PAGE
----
When Lyric Opera of Chicago added the musical theater piece Show Boat to its schedule in February of 2012, it seemed like a departure to some, a reconciliation to others. The latter group felt the project was long overdue; that opera companies should produce America’s classic musicals.
Lyric’s production was subsequently staged by the Houston Grand Opera, and then the San Francisco Opera, which is the feature on this week’s Saturday afternoon opera broadcast. American director Francesca Zambello, whose credits include operas such as The Flying Dutchman and companies including Teatro la Fenice in Venice, commented, “I have long believed that musical theater is ‘our’ version of opera.”
Indeed, music schools often marry the two into one program. The show tune anthology Great American Songbook sits on the shelves of many opera singers, which suggests the divide has more to do with the public face of vocal music in the theater than with artistic differences. After all, even stylistic differences get blurry when it comes to shows like Porgy and Bess or Pirates of Penzance.
Shows like The Sound of Music or Show Boat were conceived on a grand scale—like an opera—with large casts, orchestra, chorus and big sets. They aren’t practical for many Broadway theaters, but can readily be staged in an opera house.
Renée Fleming, who orchestrated Lyric Opera’s Rodgers and Hammerstein series, suggests: “it may be time to reexamine the role of an opera house in American communities in the 21st century. … After 100 years in this country, the American musical has achieved ‘classic’ status, and opera companies with extraordinary artistic resources are uniquely positioned to present productions at the highest level.”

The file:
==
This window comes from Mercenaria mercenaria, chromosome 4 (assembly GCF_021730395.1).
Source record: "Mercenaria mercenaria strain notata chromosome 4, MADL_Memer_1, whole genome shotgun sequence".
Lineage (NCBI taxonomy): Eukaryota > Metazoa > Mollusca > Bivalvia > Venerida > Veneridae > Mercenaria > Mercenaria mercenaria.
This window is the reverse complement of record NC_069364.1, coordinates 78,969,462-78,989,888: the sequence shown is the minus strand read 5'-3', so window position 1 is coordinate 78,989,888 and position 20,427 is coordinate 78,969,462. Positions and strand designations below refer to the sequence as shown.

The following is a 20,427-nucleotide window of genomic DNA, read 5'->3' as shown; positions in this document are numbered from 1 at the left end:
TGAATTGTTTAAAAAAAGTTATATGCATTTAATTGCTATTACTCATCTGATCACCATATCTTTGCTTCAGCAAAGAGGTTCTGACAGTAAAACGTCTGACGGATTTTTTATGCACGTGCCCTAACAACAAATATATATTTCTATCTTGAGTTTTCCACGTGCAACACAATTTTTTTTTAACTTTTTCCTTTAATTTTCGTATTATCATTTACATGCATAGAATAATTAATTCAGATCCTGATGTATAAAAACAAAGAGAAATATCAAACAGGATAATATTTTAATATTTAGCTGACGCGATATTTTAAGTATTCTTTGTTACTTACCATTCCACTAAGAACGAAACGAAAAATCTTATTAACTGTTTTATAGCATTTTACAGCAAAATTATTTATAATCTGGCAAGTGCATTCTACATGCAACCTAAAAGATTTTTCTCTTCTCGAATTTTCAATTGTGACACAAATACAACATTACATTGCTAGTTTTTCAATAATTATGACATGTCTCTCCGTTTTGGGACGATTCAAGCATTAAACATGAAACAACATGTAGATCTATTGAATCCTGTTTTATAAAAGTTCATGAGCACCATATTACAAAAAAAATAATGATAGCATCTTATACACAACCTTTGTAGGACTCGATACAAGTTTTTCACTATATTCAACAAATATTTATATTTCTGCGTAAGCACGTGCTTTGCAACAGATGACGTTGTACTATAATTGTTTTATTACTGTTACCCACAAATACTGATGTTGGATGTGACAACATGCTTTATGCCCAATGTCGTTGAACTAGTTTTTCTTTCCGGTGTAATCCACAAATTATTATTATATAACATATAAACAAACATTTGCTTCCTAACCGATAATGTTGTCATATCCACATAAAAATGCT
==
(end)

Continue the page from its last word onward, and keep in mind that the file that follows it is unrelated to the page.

Show Boat is as American as it is relevant, and shares with opera the ability to issue biting social commentary. Just this week, opera became a flash point in New York City over the Metropolitan Opera’s staging of John Adams’s The Death of Klinghoffer. For its part, Show Boat puts racial inequality on the Mississippi in plain view nearly 90 years before clashes in Ferguson.
Producers in Chicago and San Francisco admitted having serious discussions over the show’s use of the “n-word” (a term that was commonplace when Oscar Hammerstein II penned the book for composer Jerome Kern in 1927), underscoring the social tensions that simmer beneath the surface of this musical.
“Show Boat has it all,” Zambello declares. “It gives us a rich musical study in opera, operetta, vaudeville, and musical comedy, but—equally important—a compelling American story of social and political importance. Based on the classic Pulitzer Prize-winning novel, … [Edna] Ferber’s story took a clear-eyed, revolutionary look at the sprawling, messy society of the post-Emancipation years, the Industrial Revolution, and the conflicts between the North and South—issues still with us today. Kern wrapped it in joyous and heart-breaking songs that have become part of the fabric of our lives. The work is compellingly historic and contemporary all at once.”
Show Boat necessitates one departure from the typical Saturday afternoon opera broadcast fare: the singers are miked. As a rule, opera singers don’t use microphones; Broadway singers do, and can’t project to the back of the theater without them. (On the other hand, Broadway singers sometimes do nine shows a week. Most opera singers in a lead role are good for two.) This production of Show Boat pulls performers from both worlds. The microphones even out the sound and provide balance when Kern calls for dialogue over orchestral accompaniment.
Hear Francesca Zambello’s production of Show Boat presented by San Francisco Opera, starring Heidi Stover, Michael Todd Simpson, Bill Irwin, Patricia Racette, Angela Renée Simpson, Harriet Harris, Kirsten Wyatt, Morris Robinson, and John Bolton on Saturday, October 25 at 12:00 pm.
Original date of publication: October 24, 2014, WFMT.com